Summer Internship 2019
by Alex and Leila
6th Form Students, Kings College School | Blue Hat Associates
Aug. 2, 2019
"One of our shared passions at Blue Hat is to develop the next generation of UK technology talent. Since 2017 we have been working with schools and universities to improve how programming and technology is taught and to find ways of supporting students to apply technology to solve problems and extend their entrepreneurial drive. We were delighted to be joined by two of their sixth form pupils from Kings College School in July to work on our inaugural Blue Hat Summer Intern Programme. We asked them to share their experiences."
We joined Blue Hat for their Summer Internship Programme and joined a four-week Agile Scrum project to work on a prototype of Fraud Detection system that Blue Hat is developing. Working in two week sprints, we attended a daily stand-up meeting.
During the placement, we worked on a proof of concept for a Blue Hat client. We extended some of Blue Hat's existing big data libraries to improve anomaly detection in payment flows.
The high level design
The Agile Project
The plan was to extend existing transaction processing, improve real-time data processing combining data from multiple sources, and then to develop front-ends to visualise the data to a system user.
In the first sprint we focussed on the data. We both had experience in Python, and we developed a program to handle 2 million payment transactions and simulate a flow of real-time payment transactions. With this raw data in JSON format, we built up streaming data flows into a MongoDB (data collections) and an Elasticsearch (data index). With this data stored, we were able to write software to interact with this data.
To initially understand the data we used Kibana, a front end to the fuzzy logic Elasticsearch database. This allowed us to build graphs and time series dashboards. It was exciting to see data visualisations automatically refresh every second, this allowed our users to see real-time spikes and anomalies in their data. The system allowed the users to apply successive filters to isolate patterns of data points - to drill into unusual data and understand if they are seeing attempted frauds or marketing activity.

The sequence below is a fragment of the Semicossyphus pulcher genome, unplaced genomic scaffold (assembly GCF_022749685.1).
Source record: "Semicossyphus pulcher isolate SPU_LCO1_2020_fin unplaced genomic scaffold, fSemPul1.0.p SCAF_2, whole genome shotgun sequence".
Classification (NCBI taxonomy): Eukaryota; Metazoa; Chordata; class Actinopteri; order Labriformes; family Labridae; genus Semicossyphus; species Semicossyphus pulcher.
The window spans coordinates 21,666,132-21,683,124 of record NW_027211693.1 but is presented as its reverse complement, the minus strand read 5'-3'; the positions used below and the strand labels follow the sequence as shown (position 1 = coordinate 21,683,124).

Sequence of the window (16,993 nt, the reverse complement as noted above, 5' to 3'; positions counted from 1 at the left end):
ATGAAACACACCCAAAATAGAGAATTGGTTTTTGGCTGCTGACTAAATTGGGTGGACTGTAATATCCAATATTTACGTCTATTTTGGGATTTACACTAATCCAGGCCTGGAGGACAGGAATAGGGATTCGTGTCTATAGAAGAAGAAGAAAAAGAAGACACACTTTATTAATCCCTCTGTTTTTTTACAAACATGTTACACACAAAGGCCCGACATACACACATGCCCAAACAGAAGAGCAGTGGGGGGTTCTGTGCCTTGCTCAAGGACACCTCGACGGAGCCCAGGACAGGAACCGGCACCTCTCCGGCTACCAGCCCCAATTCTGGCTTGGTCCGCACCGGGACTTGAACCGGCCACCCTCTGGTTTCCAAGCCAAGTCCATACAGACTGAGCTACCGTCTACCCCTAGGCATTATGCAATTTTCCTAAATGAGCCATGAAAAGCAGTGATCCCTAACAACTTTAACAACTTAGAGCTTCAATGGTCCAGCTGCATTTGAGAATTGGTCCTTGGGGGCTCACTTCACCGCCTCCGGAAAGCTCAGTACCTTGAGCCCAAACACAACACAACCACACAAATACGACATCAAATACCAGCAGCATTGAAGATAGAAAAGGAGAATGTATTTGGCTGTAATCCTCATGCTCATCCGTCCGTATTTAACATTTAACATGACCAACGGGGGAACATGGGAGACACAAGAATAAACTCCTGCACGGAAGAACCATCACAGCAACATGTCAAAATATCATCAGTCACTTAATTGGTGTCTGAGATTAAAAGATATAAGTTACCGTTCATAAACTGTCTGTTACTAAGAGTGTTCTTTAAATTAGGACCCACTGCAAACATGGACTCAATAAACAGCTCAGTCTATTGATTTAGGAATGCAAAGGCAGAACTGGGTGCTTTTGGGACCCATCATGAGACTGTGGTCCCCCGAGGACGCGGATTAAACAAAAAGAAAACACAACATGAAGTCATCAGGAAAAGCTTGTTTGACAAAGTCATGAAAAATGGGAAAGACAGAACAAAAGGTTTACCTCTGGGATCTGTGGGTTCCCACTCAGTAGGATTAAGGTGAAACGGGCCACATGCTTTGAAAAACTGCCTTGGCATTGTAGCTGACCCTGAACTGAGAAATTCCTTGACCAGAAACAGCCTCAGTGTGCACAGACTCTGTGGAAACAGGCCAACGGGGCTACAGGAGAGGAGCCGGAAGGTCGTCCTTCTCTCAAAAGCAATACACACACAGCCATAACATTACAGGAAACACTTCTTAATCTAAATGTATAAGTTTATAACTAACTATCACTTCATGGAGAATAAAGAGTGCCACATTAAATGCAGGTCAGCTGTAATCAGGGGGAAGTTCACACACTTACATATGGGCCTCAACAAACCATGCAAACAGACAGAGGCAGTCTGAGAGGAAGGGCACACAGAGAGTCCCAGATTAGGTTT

We had now built a system to identify anomalies; next we worked on the software to allow actions to be taken.
To conclude the work placement, we had the opportunity to present our project to Dom Couldwell at Google Apigee, and to John Beale and his team at Mi-Pay. It was great to demonstrate the prototype and receive feedback on where the system would be useful, and how it could be improved.
If we were to continue, the next step would be to feed this user feedback into a machine learning layer. This would allow the system to make better decisions reducing future attempted fraud with less irritating false positives.
This was an incredibly unique opportunity to develop our programming skills and gain valuable insight into the reality of having a regular job. We were given significantly more freedom than during our normal school lives - we had the responsibility for managing our time to complete tasks for a deadline, for commuting into London and being punctual, as well as for working effectively from home.
In addition to this independence, there was constantly support for when we needed it and the chance to ask any questions we wanted. Both of us felt that this project provided a great challenge, technically and creatively, by requiring the application of the problem-solving aptitude which we gained.
By using such a wide variety of languages and tools we learnt many new skills and had to work quickly and efficiently to use software programs with which we had no previous experience.